Kuyʔūn/History and context

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Genealogy

  • Ndak Ta (c. -1900 YP)
    • Adāta (c. 0-200 YP)
      • Kuyʔūn (c. 1200 YP)
        • Upper Kuyʔūn (Aylatu dialect)
        • Middle Kuyʔūn (Mešmo dialect)
        • Lower Kuyʔūn (Cexotúri dialect)

Historical background

For millennia the Xōron Eiel had been a domain of nomadic peoples, organised as clans of a few dozen to a few hundred people, which were in turn regarded as belonging to one of several ethnicities we might call 'tribes'. These peoples roamed the steppe on horseback, leading their robust cattle to fresh meadows every few weeks. In a few extraordinarily fertile places along the Eigə and its tributaries they had villages which practised some agriculture, but in general their lifestyle was pastoralist. During the 'Dark Ages' after the fall of the Ndak Empire, some of these tribes had had empires of their own, occasionally conquering lands as far downriver as Lasomo or Buruya, but usually did not manage to control the civilised Edák peoples for long. By the time of the Dāiadak prophet Zārakātias, the Xōron was what it had always been: a sparsely populated grassland, fairly uninteresting politically or economically.

The situation changed a few centuries later. Word had reached the steppe that the most powerful neighboring nation, the Empire of Athalē centered on the Rathedān highlands to the south, had gained much of its power by trading goods between the Tjakori region on the other side of the highlands and downriver countries of the Eigə valley such as Lasomo and Huyfárah. The Habeo chieftain Šokamɨsanaʔ, whose tribe ruled over almost the whole valley of the Tawɨʔɨya river, decided to participate in that power. Since the Tawɨʔɨya headwaters bordered Tjakori territory, it was fairly easy for him to establish a trade route to Lasomo which bypassed the Rathedān - all he had to do was ensure control over the Habeo and Meshi tribes inhabiting the portion of the Eigə below the Tawɨʔɨya confluence. What he had not foreseen, however, was the fierce reaction of the Dāiadak: In 326 YP, the new Athalēran emperor Texozonon I invaded the lower Xōron in order to ward off this unwanted competition. A series of wars commenced, with borders fluctuating for more than a decade. In the end, the Habeo could not stand up to the well-trained Athalēran army. By 340 YP the entire Xōron Eiel had been incorporated into the Empire of Athalē.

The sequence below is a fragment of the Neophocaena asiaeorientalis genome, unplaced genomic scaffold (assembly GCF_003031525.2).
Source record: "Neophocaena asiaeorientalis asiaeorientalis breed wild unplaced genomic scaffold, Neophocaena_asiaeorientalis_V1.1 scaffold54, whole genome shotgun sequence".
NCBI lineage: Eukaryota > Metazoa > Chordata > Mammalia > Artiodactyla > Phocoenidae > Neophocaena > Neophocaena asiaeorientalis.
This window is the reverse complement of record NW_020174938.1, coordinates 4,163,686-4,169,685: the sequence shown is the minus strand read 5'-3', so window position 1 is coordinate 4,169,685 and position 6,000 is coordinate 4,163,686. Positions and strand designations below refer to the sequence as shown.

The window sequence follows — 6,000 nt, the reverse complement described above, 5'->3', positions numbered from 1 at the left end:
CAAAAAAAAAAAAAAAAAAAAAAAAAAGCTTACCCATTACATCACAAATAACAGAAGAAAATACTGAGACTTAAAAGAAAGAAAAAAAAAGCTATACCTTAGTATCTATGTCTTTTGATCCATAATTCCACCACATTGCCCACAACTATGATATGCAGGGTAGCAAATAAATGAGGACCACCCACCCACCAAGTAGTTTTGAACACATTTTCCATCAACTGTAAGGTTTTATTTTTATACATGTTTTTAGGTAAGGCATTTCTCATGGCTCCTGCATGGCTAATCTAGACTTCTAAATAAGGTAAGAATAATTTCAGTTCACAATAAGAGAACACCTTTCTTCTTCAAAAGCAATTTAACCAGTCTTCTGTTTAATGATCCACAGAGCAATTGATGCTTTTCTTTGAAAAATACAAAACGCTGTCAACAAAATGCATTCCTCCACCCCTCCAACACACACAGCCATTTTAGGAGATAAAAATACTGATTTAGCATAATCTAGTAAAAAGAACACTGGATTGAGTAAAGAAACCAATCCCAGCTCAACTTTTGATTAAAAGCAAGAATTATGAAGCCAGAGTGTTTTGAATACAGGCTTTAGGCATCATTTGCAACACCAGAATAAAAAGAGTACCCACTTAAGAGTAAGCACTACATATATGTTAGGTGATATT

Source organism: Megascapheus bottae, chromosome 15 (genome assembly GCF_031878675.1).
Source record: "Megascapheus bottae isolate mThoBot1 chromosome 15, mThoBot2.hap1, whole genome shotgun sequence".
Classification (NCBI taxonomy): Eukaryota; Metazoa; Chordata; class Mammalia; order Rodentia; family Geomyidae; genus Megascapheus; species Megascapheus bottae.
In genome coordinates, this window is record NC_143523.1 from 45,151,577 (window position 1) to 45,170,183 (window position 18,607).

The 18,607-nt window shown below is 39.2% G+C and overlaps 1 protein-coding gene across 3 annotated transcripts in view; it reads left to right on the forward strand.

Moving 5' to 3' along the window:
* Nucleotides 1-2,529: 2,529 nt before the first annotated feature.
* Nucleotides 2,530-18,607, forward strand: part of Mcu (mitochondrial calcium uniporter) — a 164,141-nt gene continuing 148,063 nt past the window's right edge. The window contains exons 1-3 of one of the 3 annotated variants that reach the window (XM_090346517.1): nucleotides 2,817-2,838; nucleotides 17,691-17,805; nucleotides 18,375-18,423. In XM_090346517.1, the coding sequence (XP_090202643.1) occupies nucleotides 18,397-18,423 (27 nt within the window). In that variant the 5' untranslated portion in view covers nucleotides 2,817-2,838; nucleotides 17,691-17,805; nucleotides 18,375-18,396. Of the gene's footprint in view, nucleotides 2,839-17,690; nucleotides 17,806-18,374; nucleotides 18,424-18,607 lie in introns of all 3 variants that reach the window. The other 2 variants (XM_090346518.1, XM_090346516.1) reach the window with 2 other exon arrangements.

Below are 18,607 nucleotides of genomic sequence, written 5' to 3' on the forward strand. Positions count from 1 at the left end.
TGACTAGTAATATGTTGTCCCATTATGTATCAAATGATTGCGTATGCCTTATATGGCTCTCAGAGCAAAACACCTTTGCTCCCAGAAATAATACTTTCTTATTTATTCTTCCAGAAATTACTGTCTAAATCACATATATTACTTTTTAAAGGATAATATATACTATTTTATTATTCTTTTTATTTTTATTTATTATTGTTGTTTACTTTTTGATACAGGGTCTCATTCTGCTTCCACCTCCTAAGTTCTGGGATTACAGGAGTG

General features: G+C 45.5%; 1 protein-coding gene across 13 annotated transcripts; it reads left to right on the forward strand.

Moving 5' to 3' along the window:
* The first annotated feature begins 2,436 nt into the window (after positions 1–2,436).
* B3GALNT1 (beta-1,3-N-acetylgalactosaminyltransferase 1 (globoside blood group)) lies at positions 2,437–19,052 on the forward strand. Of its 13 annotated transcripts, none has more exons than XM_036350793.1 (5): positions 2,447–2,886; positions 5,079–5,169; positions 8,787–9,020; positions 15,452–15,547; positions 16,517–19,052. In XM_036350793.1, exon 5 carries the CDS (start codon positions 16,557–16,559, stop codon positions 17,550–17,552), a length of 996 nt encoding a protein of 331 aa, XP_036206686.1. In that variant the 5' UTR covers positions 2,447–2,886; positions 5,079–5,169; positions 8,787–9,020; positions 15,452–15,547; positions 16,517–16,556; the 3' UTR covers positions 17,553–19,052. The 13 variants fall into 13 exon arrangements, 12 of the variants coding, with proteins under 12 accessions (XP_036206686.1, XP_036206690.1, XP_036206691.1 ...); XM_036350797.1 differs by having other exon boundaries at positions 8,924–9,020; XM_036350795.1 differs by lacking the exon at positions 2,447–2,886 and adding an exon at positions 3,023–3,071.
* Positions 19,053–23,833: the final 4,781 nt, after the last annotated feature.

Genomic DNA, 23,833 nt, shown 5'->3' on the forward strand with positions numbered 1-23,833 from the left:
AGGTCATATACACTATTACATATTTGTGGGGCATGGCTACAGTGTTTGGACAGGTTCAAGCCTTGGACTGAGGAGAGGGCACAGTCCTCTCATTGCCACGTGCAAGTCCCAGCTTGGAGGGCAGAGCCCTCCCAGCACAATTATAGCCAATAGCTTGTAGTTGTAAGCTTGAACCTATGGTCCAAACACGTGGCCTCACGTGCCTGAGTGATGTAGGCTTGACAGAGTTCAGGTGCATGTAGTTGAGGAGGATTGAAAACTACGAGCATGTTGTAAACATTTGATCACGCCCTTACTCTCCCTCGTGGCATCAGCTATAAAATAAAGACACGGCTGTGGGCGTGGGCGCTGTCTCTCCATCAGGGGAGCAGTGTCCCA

Dāiadak garrisons were established at major strategic points, and settlers soon followed.


To Be Continued...
Cedh is still working on this section. The contents are incomplete and likely to undergo changes.

Dialectology

As mentioned before, Kuyʔūn exhibited significant dialectal variation between the three relatively isolated main population centres, each of which bordered territory dominated by different native languages of the Habeo and Meshi families. The following section attempts to give a quick overview about the characteristics of each dialect.

Cexotúri dialect